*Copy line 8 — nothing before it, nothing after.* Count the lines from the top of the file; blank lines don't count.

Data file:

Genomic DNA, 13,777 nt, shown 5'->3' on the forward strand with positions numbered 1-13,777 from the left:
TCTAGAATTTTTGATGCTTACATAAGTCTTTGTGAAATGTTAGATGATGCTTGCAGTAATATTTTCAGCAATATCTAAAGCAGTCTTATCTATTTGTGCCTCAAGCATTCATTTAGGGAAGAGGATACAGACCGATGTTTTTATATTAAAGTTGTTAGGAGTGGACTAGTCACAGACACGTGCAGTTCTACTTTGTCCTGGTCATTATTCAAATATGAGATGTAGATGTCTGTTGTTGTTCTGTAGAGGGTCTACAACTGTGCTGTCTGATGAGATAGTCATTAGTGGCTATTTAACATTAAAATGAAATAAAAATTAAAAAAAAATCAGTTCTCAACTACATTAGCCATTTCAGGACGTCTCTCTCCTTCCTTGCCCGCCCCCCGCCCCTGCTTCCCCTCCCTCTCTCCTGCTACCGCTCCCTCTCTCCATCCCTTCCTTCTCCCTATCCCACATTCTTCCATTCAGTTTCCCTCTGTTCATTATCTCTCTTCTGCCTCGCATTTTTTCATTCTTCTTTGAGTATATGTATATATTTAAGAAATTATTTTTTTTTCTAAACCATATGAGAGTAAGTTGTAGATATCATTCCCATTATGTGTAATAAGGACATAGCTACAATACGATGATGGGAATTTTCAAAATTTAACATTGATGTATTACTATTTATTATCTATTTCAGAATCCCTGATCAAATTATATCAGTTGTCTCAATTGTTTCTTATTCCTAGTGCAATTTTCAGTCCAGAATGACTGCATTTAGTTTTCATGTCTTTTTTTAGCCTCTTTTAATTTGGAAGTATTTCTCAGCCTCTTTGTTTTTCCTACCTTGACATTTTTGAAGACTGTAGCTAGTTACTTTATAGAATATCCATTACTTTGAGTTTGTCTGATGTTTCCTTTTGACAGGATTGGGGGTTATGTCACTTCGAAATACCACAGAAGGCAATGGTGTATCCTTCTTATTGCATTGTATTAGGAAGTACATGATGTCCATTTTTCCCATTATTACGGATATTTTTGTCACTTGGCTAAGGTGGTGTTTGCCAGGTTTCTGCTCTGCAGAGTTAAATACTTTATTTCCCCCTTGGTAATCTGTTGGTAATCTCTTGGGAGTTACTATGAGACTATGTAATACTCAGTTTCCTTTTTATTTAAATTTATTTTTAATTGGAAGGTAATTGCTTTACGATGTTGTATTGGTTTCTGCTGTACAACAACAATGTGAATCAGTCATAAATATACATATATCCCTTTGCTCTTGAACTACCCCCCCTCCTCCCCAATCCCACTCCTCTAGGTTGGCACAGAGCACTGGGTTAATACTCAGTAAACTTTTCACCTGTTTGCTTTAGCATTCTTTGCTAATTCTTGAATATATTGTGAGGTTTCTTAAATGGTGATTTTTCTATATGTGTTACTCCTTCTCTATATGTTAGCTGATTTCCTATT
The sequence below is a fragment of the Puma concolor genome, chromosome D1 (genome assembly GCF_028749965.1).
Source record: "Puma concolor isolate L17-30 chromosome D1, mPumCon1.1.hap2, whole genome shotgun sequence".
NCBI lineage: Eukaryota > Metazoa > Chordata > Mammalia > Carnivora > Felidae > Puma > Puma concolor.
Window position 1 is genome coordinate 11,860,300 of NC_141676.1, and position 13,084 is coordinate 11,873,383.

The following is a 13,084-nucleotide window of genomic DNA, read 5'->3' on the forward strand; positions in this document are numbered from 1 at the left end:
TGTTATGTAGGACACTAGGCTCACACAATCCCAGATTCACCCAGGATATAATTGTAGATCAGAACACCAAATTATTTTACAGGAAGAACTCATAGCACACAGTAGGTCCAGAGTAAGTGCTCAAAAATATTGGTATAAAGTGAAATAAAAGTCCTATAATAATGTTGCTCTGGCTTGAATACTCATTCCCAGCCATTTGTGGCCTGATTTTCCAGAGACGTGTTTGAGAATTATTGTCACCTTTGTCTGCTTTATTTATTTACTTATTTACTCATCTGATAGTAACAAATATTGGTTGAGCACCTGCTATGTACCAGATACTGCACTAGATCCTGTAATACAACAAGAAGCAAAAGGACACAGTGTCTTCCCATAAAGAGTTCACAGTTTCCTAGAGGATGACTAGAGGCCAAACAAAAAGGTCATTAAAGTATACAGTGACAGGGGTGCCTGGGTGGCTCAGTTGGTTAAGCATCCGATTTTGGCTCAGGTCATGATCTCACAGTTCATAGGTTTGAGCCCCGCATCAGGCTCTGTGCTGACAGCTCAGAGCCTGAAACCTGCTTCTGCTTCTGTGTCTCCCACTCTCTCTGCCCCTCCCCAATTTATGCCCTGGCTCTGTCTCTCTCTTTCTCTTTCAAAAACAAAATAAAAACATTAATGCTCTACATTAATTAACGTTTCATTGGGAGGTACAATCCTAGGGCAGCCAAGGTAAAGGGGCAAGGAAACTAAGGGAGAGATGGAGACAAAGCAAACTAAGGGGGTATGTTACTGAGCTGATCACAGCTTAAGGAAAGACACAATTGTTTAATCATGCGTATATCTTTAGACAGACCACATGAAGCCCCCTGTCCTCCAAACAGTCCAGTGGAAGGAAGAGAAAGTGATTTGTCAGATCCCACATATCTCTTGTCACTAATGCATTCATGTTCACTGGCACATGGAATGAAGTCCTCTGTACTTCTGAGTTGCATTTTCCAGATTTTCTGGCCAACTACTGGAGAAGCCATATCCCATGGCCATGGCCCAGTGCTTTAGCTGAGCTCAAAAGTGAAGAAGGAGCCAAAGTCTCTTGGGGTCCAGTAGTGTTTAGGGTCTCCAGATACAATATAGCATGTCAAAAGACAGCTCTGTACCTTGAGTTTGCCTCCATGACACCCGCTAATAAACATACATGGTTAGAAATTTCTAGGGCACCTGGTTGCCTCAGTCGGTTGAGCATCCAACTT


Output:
TGTTATGTAGGACACTAGGCTCACACAATCCCAGATTCACCCAGGATATAATTGTAGATCAGAACACCAAATTATTTTACAGGAAGAACTCATAGCACACAGTAGGTCCAGAGTAAGTGCTCAAAAATATTGGTATAAAGTGAAATAAAAGTCCTATAATAATGTTGCTCTGGCTTGAATACTCATTCCCAGCCATTTGTGGCCTGATTTTCCAGAGACGTGTTTGAGAATTATTGTCACCTTTGTCTGCTTTATTTATTTACTTATTTACTCATCTGATAGTAACAAATATTGGTTGAGCACCTGCTATGTACCAGATACTGCACTAGATCCTGTAATACAACAAGAAGCAAAAGGACACAGTGTCTTCCCATAAAGAGTTCACAGTTTCCTAGAGGATGACTAGAGGCCAAACAAAAAGGTCATTAAAGTATACAGTGACAGGGGTGCCTGGGTGGCTCAGTTGGTTAAGCATCCGATTTTGGCTCAGGTCATGATCTCACAGTTCATAGGTTTGAGCCCCGCATCAGGCTCTGTGCTGACAGCTCAGAGCCTGAAACCTGCTTCTGCTTCTGTGTCTCCCACTCTCTCTGCCCCTCCCCAATTTATGCCCTGGCTCTGTCTCTCTCTTTCTCTTTCAAAAACAAAATAAAAACATTAATGCTCTACATTAATTAACGTTTCATTGGGAGGTACAATCCTAGGGCAGCCAAGGTAAAGGGGCAAGGAAACTAAGGGAGAGATGGAGACAAAGCAAACTAAGGGGGTATGTTACTGAGCTGATCACAGCTTAAGGAAAGACACAATTGTTTAATCATGCGTATATCTTTAGACAGACCACATGAAGCCCCCTGTCCTCCAAACAGTCCAGTGGAAGGAAGAGAAAGTGATTTGTCAGATCCCACATATCTCTTGTCACTAATGCATTCATGTTCACTGGCACATGGAATGAAGTCCTCTGTACTTCTGAGTTGCATTTTCCAGATTTTCTGGCCAACTACTGGAGAAGCCATATCCCATGGCCATGGCCCAGTGCTTTAGCTGAGCTCAAAAGTGAAGAAGGAGCCAAAGTCTCTTGGGGTCCAGTAGTGTTTAGGGTCTCCAGATACAATATAGCATGTCAAAAGACAGCTCTGTACCTTGAGTTTGCCTCCATGACACCCGCTAATAAACATACATGGTTAGAAATTTCTAGGGCACCTGGTTGCCTCAGTCGGTTGAGCATCCAACTT